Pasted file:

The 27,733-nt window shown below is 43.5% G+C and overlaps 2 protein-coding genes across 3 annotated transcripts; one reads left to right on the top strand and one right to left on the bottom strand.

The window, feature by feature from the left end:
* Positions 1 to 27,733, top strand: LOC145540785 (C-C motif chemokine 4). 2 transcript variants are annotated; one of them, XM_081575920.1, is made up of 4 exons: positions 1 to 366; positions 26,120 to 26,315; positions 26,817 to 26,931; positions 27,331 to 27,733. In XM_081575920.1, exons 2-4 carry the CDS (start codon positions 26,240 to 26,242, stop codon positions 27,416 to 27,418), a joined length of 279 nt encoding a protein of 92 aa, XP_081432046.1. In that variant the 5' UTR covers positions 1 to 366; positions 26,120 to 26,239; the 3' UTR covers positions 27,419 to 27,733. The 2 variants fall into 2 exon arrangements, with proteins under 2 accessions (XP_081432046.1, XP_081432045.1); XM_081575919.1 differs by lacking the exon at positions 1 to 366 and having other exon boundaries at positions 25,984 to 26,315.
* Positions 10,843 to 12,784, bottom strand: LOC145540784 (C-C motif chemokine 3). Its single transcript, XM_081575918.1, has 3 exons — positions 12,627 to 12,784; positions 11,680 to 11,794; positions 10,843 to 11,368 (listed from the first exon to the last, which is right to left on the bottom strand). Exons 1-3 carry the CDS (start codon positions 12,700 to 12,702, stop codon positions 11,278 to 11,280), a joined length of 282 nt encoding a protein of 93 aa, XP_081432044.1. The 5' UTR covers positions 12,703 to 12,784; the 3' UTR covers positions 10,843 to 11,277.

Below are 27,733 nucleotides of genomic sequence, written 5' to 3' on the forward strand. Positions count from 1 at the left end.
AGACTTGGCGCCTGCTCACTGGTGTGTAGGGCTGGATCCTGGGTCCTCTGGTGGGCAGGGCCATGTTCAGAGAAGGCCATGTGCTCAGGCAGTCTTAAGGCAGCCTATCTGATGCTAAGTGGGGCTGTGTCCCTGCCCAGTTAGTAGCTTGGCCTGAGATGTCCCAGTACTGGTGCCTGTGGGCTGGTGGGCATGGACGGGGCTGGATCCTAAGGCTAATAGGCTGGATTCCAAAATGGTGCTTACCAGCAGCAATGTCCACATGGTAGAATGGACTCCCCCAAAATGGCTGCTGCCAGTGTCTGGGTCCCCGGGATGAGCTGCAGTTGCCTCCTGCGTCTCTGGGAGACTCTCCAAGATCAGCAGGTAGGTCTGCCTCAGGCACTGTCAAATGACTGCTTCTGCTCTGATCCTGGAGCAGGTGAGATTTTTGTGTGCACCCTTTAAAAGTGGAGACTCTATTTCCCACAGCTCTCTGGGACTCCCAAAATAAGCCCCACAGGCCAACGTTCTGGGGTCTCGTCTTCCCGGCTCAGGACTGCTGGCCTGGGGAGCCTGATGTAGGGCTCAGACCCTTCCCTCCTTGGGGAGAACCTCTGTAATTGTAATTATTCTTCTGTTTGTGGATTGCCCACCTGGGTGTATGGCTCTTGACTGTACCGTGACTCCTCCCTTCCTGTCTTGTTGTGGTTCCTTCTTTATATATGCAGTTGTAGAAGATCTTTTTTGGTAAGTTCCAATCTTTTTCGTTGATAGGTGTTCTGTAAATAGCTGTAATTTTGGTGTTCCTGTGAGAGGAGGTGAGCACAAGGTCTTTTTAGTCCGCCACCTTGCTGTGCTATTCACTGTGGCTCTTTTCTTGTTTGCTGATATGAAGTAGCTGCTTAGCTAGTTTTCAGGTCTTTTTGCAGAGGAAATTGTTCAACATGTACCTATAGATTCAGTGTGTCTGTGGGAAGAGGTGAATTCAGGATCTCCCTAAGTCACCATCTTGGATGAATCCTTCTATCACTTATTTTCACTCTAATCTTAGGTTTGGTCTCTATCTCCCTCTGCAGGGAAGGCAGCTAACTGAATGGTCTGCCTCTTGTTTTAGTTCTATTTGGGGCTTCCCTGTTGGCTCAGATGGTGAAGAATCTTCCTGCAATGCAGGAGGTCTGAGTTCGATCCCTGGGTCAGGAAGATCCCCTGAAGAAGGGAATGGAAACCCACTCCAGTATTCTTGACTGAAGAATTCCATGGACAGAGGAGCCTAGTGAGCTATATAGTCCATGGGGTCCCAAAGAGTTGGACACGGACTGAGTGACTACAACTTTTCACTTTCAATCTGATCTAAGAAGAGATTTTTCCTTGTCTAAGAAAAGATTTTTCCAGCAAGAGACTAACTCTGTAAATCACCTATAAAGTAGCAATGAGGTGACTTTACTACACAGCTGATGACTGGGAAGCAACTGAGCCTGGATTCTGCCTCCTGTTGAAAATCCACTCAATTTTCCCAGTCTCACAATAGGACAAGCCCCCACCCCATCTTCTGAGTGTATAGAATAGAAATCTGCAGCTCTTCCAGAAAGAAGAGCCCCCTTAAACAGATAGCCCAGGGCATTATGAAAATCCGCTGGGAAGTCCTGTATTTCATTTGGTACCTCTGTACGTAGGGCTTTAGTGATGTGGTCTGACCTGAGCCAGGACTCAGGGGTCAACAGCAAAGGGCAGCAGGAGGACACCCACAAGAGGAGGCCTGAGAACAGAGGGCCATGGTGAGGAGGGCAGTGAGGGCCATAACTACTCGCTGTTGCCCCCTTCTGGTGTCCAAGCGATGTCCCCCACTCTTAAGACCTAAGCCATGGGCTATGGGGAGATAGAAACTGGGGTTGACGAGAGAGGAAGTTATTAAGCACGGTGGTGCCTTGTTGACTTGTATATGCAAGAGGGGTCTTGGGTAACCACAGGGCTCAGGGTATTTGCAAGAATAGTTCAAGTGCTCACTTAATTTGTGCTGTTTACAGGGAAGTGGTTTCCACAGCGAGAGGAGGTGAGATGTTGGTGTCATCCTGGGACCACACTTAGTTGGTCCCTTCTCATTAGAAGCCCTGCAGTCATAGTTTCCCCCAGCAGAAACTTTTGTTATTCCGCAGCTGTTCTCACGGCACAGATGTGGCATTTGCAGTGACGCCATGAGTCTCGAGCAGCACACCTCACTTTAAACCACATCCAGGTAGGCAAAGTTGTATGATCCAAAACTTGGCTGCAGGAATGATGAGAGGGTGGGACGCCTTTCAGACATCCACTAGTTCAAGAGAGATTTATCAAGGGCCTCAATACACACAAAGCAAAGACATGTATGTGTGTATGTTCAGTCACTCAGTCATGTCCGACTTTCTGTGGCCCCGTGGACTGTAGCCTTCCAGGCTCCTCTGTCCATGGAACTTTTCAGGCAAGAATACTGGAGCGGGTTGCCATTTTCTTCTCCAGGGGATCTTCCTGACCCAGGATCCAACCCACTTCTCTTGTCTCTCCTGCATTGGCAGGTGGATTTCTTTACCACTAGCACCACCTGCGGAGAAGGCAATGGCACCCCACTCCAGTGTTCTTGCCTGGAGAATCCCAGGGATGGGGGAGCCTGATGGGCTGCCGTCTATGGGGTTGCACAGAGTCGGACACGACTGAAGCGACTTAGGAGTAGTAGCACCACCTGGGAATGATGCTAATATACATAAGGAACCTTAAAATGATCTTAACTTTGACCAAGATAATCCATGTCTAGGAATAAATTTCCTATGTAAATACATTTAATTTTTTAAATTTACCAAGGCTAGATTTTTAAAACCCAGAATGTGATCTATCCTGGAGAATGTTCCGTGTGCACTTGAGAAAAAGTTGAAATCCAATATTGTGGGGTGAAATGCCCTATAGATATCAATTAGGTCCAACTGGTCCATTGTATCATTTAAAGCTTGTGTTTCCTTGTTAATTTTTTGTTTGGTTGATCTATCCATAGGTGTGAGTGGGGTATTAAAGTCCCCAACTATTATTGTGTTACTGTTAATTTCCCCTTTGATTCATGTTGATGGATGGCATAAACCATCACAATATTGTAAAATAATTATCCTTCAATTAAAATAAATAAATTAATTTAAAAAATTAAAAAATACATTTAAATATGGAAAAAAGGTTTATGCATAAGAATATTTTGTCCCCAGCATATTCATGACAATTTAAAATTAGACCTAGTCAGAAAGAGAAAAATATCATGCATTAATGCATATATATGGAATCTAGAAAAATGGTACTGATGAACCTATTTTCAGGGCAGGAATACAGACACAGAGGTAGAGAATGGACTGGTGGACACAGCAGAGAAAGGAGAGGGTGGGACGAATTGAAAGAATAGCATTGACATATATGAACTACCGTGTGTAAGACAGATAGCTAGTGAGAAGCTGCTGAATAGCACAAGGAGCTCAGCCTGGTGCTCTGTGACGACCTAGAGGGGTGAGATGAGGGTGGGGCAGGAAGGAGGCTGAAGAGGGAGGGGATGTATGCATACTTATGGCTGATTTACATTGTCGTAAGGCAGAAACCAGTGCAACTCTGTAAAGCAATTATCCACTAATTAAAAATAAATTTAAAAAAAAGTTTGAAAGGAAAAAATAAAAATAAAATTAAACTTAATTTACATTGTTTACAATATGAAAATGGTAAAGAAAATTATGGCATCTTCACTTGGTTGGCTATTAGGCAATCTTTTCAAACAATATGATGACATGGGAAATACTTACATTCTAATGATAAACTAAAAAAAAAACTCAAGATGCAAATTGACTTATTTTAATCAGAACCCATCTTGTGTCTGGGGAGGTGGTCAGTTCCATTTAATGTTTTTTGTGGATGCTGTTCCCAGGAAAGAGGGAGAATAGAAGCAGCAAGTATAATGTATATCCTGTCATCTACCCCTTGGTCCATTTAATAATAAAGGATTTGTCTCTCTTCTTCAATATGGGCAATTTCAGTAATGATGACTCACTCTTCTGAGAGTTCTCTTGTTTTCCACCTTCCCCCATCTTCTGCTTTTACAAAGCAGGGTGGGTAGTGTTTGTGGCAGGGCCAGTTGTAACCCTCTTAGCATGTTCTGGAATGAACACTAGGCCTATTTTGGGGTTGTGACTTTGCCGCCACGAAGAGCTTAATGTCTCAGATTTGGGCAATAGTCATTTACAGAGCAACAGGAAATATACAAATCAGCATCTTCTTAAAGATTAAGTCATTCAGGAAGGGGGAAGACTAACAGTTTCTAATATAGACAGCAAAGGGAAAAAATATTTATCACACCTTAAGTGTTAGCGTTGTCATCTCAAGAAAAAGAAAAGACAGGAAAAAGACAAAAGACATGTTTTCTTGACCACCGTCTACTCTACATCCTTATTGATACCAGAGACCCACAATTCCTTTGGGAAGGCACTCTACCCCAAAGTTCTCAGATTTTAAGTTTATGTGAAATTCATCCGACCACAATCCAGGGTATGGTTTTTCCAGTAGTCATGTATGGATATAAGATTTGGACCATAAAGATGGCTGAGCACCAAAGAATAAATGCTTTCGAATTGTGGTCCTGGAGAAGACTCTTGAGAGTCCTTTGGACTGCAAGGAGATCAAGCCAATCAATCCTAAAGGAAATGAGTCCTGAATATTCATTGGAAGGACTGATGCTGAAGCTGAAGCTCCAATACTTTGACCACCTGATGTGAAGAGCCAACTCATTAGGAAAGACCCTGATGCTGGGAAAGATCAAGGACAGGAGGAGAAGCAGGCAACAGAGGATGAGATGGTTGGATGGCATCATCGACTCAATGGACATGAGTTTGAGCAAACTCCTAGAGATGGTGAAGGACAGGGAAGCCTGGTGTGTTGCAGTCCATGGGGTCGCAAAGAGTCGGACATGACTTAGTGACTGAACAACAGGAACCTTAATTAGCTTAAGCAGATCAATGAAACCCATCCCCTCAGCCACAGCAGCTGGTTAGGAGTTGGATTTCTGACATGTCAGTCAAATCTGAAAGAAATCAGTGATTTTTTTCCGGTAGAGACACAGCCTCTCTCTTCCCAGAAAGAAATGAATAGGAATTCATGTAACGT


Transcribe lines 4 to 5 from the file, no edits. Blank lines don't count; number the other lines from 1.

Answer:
* Positions 10,843 to 12,784, bottom strand: LOC145540784 (C-C motif chemokine 3). Its single transcript, XM_081575918.1, has 3 exons — positions 12,627 to 12,784; positions 11,680 to 11,794; positions 10,843 to 11,368 (listed from the first exon to the last, which is right to left on the bottom strand). Exons 1-3 carry the CDS (start codon positions 12,700 to 12,702, stop codon positions 11,278 to 11,280), a joined length of 282 nt encoding a protein of 93 aa, XP_081432044.1. The 5' UTR covers positions 12,703 to 12,784; the 3' UTR covers positions 10,843 to 11,277.

Below are 27,733 nucleotides of genomic sequence, written 5' to 3' on the forward strand. Positions count from 1 at the left end.